King’s research focuses on election administration, public policy, citizen voting experiences, and race and ethnicity. Overarching themes in King’s writings include the administrative structure of rights restoration for citizens with felony convictions, citizen confidence in electoral outcomes, and the consequences of administrative discretion on voter experiences. King serves as the director of the Master of Public Administration program at Auburn University, an instructor in the Election Center Certified Elections/Registration Administrator (CERA) Program, and an Affiliated Researcher with the Public Affairs Research Council of Alabama (PARCA).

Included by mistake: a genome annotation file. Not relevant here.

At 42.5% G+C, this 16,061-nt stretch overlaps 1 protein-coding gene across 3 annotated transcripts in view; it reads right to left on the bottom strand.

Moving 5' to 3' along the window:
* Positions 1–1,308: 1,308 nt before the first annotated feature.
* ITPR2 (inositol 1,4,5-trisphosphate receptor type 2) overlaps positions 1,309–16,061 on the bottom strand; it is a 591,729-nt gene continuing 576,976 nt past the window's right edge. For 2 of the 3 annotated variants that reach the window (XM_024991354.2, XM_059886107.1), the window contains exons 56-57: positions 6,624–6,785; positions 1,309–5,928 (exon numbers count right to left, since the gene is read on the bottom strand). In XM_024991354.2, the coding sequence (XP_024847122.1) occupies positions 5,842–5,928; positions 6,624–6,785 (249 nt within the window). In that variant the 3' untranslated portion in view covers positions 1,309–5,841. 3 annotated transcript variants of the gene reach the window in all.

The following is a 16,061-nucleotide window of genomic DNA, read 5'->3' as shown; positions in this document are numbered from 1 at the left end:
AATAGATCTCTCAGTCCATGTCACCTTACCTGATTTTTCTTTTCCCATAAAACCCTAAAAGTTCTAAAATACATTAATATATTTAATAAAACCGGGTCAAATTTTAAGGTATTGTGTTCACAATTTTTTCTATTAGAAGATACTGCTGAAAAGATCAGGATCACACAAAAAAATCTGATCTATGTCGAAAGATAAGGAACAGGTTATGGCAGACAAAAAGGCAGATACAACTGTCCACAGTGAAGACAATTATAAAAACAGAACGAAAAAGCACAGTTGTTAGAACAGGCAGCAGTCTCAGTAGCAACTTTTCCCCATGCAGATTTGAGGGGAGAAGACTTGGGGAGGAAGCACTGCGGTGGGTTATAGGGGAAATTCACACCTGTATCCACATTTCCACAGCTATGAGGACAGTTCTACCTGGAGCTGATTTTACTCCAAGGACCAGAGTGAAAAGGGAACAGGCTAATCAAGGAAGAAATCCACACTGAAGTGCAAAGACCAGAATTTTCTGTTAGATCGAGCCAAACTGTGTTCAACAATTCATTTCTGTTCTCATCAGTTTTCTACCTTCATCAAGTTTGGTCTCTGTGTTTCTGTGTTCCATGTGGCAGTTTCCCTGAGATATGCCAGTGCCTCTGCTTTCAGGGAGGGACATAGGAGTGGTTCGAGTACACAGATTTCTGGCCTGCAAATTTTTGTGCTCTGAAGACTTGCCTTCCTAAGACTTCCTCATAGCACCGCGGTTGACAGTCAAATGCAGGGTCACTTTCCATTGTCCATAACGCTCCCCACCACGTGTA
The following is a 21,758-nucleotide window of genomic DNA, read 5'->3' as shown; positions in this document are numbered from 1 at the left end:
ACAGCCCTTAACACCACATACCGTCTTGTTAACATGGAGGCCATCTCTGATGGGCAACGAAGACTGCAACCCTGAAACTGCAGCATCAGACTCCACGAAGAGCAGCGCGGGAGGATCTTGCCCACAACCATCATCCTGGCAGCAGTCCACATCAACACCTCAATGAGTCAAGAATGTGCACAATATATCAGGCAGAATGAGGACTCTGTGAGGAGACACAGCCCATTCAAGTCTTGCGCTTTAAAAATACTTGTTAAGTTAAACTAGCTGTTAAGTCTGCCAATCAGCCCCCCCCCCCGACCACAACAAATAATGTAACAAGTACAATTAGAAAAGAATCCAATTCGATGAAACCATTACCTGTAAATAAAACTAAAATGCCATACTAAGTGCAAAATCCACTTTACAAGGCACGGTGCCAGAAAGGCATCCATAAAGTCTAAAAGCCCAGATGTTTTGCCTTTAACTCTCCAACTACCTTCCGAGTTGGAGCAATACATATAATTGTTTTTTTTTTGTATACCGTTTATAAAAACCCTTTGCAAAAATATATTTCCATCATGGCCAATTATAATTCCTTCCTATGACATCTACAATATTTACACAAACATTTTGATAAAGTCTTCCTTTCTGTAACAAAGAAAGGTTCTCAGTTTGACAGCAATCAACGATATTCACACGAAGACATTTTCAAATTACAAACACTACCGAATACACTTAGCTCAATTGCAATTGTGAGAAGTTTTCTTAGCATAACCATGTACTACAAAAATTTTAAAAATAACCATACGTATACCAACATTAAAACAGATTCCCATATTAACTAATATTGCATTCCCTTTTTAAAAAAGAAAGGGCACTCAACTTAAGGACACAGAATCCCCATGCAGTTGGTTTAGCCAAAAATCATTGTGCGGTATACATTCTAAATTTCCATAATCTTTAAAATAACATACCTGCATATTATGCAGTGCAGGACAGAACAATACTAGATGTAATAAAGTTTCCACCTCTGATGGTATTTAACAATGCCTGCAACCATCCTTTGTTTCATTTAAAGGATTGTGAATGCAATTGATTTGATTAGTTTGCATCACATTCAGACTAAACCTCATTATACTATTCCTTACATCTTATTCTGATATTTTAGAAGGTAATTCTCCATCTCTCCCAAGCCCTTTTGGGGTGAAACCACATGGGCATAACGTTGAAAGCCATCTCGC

Notes that as the American election administration landscape changes as a result of major court cases, national and state legislation, changes in professionalism, and the evolution of equipment and security, so must the work of on-the-ground practitioners change. Presents a series of case studies designed to highlight practical responses to these changes from the national, state, and local levels.
Focuses on the relationship between citizen interaction with racially/ethnically similar poll workers and trust in American elections for African American and Hispanic voters.
Evaluates the role of state policy and election precinct evaluations on citizen confidence in individual and nationwide electoral outcomes.
Investigates the relationship between felony disenfranchisement and African American voter turnout.